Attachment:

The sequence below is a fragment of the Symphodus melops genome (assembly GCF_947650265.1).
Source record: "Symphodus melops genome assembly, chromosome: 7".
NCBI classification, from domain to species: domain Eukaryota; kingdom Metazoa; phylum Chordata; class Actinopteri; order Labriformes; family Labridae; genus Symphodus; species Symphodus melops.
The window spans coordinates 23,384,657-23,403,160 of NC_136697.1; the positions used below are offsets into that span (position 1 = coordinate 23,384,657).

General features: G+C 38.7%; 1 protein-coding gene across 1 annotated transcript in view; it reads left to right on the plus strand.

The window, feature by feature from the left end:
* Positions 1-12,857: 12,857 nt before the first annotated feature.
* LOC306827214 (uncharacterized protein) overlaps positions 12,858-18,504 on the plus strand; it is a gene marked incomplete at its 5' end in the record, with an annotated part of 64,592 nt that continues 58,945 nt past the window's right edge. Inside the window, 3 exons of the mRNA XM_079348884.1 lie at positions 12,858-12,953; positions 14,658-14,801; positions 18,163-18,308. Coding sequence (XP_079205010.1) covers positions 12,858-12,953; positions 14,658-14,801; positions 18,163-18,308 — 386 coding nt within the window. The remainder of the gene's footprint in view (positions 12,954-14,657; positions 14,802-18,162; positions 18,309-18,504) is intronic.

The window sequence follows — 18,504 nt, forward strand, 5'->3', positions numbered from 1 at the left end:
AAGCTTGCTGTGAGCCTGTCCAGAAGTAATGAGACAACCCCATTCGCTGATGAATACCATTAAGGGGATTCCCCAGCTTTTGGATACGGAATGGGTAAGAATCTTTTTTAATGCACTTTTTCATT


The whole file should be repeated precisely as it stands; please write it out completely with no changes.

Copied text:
The sequence below is a fragment of the Symphodus melops genome (assembly GCF_947650265.1).
Source record: "Symphodus melops genome assembly, chromosome: 7".
NCBI classification, from domain to species: domain Eukaryota; kingdom Metazoa; phylum Chordata; class Actinopteri; order Labriformes; family Labridae; genus Symphodus; species Symphodus melops.
The window spans coordinates 23,384,657-23,403,160 of NC_136697.1; the positions used below are offsets into that span (position 1 = coordinate 23,384,657).

General features: G+C 38.7%; 1 protein-coding gene across 1 annotated transcript in view; it reads left to right on the plus strand.

The window, feature by feature from the left end:
* Positions 1-12,857: 12,857 nt before the first annotated feature.
* LOC306827214 (uncharacterized protein) overlaps positions 12,858-18,504 on the plus strand; it is a gene marked incomplete at its 5' end in the record, with an annotated part of 64,592 nt that continues 58,945 nt past the window's right edge. Inside the window, 3 exons of the mRNA XM_079348884.1 lie at positions 12,858-12,953; positions 14,658-14,801; positions 18,163-18,308. Coding sequence (XP_079205010.1) covers positions 12,858-12,953; positions 14,658-14,801; positions 18,163-18,308 — 386 coding nt within the window. The remainder of the gene's footprint in view (positions 12,954-14,657; positions 14,802-18,162; positions 18,309-18,504) is intronic.

The window sequence follows — 18,504 nt, forward strand, 5'->3', positions numbered from 1 at the left end:
AAGCTTGCTGTGAGCCTGTCCAGAAGTAATGAGACAACCCCATTCGCTGATGAATACCATTAAGGGGATTCCCCAGCTTTTGGATACGGAATGGGTAAGAATCTTTTTTAATGCACTTTTTCATT